In the following days, Lim was presented with correctional facility logs that she claims falsified the events she witnessed, and presented Parker as being aggressive and belligerent towards the deputies. (Lim’s official sworn statement, along with the ACLU’s lawsuit, may be seen at

This episode is merely one of several occurrences of maltreatment reported within the Los Angeles County Jail system. Especially notorious are accounts conveyed from the Men’s Central Jail, often referred to as “MCJ” or “CJ,” which houses 5,000 of the estimated 18,000 to 19,000 inmates in this, the world’s largest jail complex.

Completed in 1963, it is not as antique as other municipal buildings in the county, and has not reached the mythical status of say, Manhattan’s Detention Complex (parts of which date back to 1941, and is colloquially known as “The Tombs”), but MCJ has cultivated its own formidable reputation over the years, because it has been home to on-going gang warfare reflecting the county’s gang rivalry out on the streets. Recently, however, the numbers of violent incidents seem to have reached a point of “critical–mass” where they’ve attracted the attention of individuals and groups outside the corrections and law-enforcement community.

In January 2012, one of those interested entities, the ACLU, filed a 77-page lawsuit against Sheriff Lee Baca and other high-ranking officials, charging that they allowed a culture of violence to flourish in which compliant inmates were regularly beaten, and deputies formed gang-like social groups to carry out this brutality against prisoners and even other deputies crossing their paths.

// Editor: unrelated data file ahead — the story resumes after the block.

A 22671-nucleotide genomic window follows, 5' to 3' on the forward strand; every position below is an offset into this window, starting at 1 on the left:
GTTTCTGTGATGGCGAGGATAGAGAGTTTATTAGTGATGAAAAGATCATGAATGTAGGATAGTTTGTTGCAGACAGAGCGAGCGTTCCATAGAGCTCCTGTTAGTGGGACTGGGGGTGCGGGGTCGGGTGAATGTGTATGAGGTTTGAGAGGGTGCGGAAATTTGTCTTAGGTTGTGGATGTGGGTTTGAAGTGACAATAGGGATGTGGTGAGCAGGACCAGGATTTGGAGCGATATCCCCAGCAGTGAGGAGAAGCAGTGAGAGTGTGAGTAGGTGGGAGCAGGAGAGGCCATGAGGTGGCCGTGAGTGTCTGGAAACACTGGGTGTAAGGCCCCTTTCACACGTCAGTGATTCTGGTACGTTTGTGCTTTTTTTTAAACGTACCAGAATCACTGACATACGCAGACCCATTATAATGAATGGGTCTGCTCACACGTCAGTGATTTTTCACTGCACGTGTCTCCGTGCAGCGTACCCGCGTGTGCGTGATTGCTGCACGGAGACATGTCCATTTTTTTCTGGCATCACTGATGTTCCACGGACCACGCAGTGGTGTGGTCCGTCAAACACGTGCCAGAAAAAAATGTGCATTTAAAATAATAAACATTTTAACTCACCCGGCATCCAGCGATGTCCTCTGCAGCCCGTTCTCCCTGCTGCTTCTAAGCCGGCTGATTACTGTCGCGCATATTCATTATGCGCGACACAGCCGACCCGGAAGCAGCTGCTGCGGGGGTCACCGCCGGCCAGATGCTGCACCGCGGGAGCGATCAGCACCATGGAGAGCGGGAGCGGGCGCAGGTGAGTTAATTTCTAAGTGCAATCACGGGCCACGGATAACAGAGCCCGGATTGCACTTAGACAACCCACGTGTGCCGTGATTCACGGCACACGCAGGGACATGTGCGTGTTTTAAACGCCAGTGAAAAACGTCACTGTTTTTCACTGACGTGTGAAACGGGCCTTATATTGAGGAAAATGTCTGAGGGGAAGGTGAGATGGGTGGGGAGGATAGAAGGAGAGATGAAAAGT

The lawsuit: outsider testimony

The episodes of violence cited read like the plot outline of a pulp-fiction novel:

–Inmates beaten with seemingly no provocation in full view of outside parties not directly associated with the facility, including a prison chaplain (who later claimed he was threatened and labeled a “rat”) in 2009; Scott Budnick, a Hollywood producer of note voluntarily tutoring inmates within the jail, says he witnessed deputies slam a Black inmate’s head into a wall with no provocation in November 2008, and the previously mentioned January 2011 incident involving ACLU monitor Lim.

—Individual incidents spread out between 2009 and 2011 in which deputies singled out Black inmates for physical abuse on the basis of ethnicity, often accompanied by racial epithets. On one occasion, after fracturing an inmate’s jaw and knocking out one of his teeth, jailers carved the letters “MY” into his scalp, those being the first two letters of the word “myate,” a slang word used by Hispanics to insult African Americans.

–Accusations that jailers also targeted mentally ill inmates, a charge that was substantiated by an inter-department report. Other allegations have deputies singling these inmates out for physical violence and harassment, sometimes of a sexual nature.

–Allegations that corrupt jailers enabled the facilitation of an open-air drug market, confirmed by a Feb. 23, 2010, episode where a deputy was implicated in a plot to smuggle heroin hidden in a burrito into jail.